The Wandering Mind
By Gershon Dublon & Xin Liu (slow immediate)
The Wandering Mind is a planetary-scale peripheral nervous system for dream states. Does the Earth dream? Can our dreams mesh? In the Wandering Mind, our planet meets us in our sleep, filtered through global networks of sound chopped into pieces and embedded in the latent space of a representation learning AI. The project draws source material from tens of thousands of online field recordings, assembling them into one continuous guided dream journey collaboratively composed by a human performer, an AI system, and a sleeping audience.
Image by Yliess Hati (DVIC), Xin Liu
By Annie Lewandowski & Kyle McDonald
Composer and performer Annie Lewandowski and artist and coder Kye McDonald explore humpback whale song in a true meeting of intelligences – humpback whale, human, and artificial. Their visually and sonically immersive piece reveals the wounded flourishing of the humpback whale, a species who continues to sing even as the menace of entanglement threatens its very existence. Siren celebrates the beauty and conservation legacy of the multi-platinum record Songs of the Humpback Whale on its 50th anniversary, while providing a window into the creative minds of our ancient mammalian relative in a contemporary experience of its ever-evolving song. Developed with the support of Cornell Atkinson Center for Sustainability.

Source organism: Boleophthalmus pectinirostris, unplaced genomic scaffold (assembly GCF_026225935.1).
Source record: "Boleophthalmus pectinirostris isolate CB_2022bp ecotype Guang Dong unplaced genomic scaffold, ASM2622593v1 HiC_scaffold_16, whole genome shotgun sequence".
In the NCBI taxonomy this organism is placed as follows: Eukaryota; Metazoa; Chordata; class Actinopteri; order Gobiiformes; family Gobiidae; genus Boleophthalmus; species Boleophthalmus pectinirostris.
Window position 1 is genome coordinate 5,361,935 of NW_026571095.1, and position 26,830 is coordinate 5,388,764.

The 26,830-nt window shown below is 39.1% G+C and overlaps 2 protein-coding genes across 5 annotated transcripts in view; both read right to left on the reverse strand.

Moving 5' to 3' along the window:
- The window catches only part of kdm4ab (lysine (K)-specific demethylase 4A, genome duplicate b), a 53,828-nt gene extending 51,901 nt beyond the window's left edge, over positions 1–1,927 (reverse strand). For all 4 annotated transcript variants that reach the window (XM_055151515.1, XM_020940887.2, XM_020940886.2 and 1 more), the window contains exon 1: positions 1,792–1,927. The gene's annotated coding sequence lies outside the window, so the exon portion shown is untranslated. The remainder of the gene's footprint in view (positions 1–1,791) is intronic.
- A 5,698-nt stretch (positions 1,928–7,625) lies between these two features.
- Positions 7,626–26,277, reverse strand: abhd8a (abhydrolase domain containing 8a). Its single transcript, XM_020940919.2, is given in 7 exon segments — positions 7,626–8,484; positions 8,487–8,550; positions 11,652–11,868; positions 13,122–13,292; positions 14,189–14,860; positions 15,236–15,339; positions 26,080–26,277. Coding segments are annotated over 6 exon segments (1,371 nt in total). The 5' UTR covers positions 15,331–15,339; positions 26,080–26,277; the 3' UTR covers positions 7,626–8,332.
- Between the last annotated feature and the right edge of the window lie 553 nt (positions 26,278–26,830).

Thanks to the Hawaii Marine Mammal Consortium for field support and invaluable conversation.
Photo by Keri Wilk
Doppelgänger is a duet for a solo performer and a live stream of that same performer. This creates a live dialogue between the self and the self “just a few moments ago,”. If life is a conversation between one’s current, past, and future self, what happens when you collapse that linear conversation (monologue) and experience it in parallel (dialogue)? Does it become more or less comprehensible? Does such an exchange constitute a true conversation or merely one that is believably true?
Gershon Dublon & Xin Liu (slow immediate) | The Wandering Mind